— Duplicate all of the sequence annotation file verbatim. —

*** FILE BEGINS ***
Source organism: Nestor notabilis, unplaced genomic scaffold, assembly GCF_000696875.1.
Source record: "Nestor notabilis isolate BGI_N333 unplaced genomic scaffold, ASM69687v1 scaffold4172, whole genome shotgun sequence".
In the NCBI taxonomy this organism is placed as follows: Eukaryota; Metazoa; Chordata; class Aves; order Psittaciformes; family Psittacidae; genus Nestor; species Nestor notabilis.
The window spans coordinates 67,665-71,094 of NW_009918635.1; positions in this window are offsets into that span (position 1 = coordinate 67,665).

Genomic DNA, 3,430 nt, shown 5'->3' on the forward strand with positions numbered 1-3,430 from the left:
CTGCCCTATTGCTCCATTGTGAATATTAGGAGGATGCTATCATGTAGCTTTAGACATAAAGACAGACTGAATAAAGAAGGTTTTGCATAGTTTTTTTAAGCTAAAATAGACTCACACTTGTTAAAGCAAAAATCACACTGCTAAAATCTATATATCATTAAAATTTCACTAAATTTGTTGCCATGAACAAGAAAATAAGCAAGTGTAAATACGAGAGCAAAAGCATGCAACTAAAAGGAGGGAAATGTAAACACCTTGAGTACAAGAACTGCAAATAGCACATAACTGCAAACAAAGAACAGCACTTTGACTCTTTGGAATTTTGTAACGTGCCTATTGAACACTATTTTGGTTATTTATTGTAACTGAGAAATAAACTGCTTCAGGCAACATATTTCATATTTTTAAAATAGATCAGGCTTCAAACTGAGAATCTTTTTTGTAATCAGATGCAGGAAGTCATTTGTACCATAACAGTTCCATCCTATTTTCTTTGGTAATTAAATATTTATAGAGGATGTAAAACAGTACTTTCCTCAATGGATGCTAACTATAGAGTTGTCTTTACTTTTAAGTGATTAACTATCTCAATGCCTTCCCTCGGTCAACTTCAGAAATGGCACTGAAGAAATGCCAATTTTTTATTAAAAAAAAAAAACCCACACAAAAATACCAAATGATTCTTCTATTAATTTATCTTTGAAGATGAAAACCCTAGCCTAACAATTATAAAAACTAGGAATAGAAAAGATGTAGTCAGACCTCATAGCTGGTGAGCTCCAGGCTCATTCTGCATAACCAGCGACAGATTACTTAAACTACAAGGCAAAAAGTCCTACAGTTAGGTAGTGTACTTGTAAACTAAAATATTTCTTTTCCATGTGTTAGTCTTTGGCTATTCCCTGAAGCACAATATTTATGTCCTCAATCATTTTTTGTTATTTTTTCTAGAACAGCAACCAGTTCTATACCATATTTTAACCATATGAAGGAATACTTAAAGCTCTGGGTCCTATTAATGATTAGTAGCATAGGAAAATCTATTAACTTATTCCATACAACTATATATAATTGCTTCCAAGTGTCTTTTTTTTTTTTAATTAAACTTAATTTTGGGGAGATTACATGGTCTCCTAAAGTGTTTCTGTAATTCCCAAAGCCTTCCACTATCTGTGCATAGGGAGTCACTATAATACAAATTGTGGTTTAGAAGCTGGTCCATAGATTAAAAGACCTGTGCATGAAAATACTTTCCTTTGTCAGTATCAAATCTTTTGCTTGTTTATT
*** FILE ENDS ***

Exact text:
Source organism: Nestor notabilis, unplaced genomic scaffold, assembly GCF_000696875.1.
Source record: "Nestor notabilis isolate BGI_N333 unplaced genomic scaffold, ASM69687v1 scaffold4172, whole genome shotgun sequence".
In the NCBI taxonomy this organism is placed as follows: Eukaryota; Metazoa; Chordata; class Aves; order Psittaciformes; family Psittacidae; genus Nestor; species Nestor notabilis.
The window spans coordinates 67,665-71,094 of NW_009918635.1; positions in this window are offsets into that span (position 1 = coordinate 67,665).

Genomic DNA, 3,430 nt, shown 5'->3' on the forward strand with positions numbered 1-3,430 from the left:
CTGCCCTATTGCTCCATTGTGAATATTAGGAGGATGCTATCATGTAGCTTTAGACATAAAGACAGACTGAATAAAGAAGGTTTTGCATAGTTTTTTTAAGCTAAAATAGACTCACACTTGTTAAAGCAAAAATCACACTGCTAAAATCTATATATCATTAAAATTTCACTAAATTTGTTGCCATGAACAAGAAAATAAGCAAGTGTAAATACGAGAGCAAAAGCATGCAACTAAAAGGAGGGAAATGTAAACACCTTGAGTACAAGAACTGCAAATAGCACATAACTGCAAACAAAGAACAGCACTTTGACTCTTTGGAATTTTGTAACGTGCCTATTGAACACTATTTTGGTTATTTATTGTAACTGAGAAATAAACTGCTTCAGGCAACATATTTCATATTTTTAAAATAGATCAGGCTTCAAACTGAGAATCTTTTTTGTAATCAGATGCAGGAAGTCATTTGTACCATAACAGTTCCATCCTATTTTCTTTGGTAATTAAATATTTATAGAGGATGTAAAACAGTACTTTCCTCAATGGATGCTAACTATAGAGTTGTCTTTACTTTTAAGTGATTAACTATCTCAATGCCTTCCCTCGGTCAACTTCAGAAATGGCACTGAAGAAATGCCAATTTTTTATTAAAAAAAAAAAACCCACACAAAAATACCAAATGATTCTTCTATTAATTTATCTTTGAAGATGAAAACCCTAGCCTAACAATTATAAAAACTAGGAATAGAAAAGATGTAGTCAGACCTCATAGCTGGTGAGCTCCAGGCTCATTCTGCATAACCAGCGACAGATTACTTAAACTACAAGGCAAAAAGTCCTACAGTTAGGTAGTGTACTTGTAAACTAAAATATTTCTTTTCCATGTGTTAGTCTTTGGCTATTCCCTGAAGCACAATATTTATGTCCTCAATCATTTTTTGTTATTTTTTCTAGAACAGCAACCAGTTCTATACCATATTTTAACCATATGAAGGAATACTTAAAGCTCTGGGTCCTATTAATGATTAGTAGCATAGGAAAATCTATTAACTTATTCCATACAACTATATATAATTGCTTCCAAGTGTCTTTTTTTTTTTTAATTAAACTTAATTTTGGGGAGATTACATGGTCTCCTAAAGTGTTTCTGTAATTCCCAAAGCCTTCCACTATCTGTGCATAGGGAGTCACTATAATACAAATTGTGGTTTAGAAGCTGGTCCATAGATTAAAAGACCTGTGCATGAAAATACTTTCCTTTGTCAGTATCAAATCTTTTGCTTGTTTATT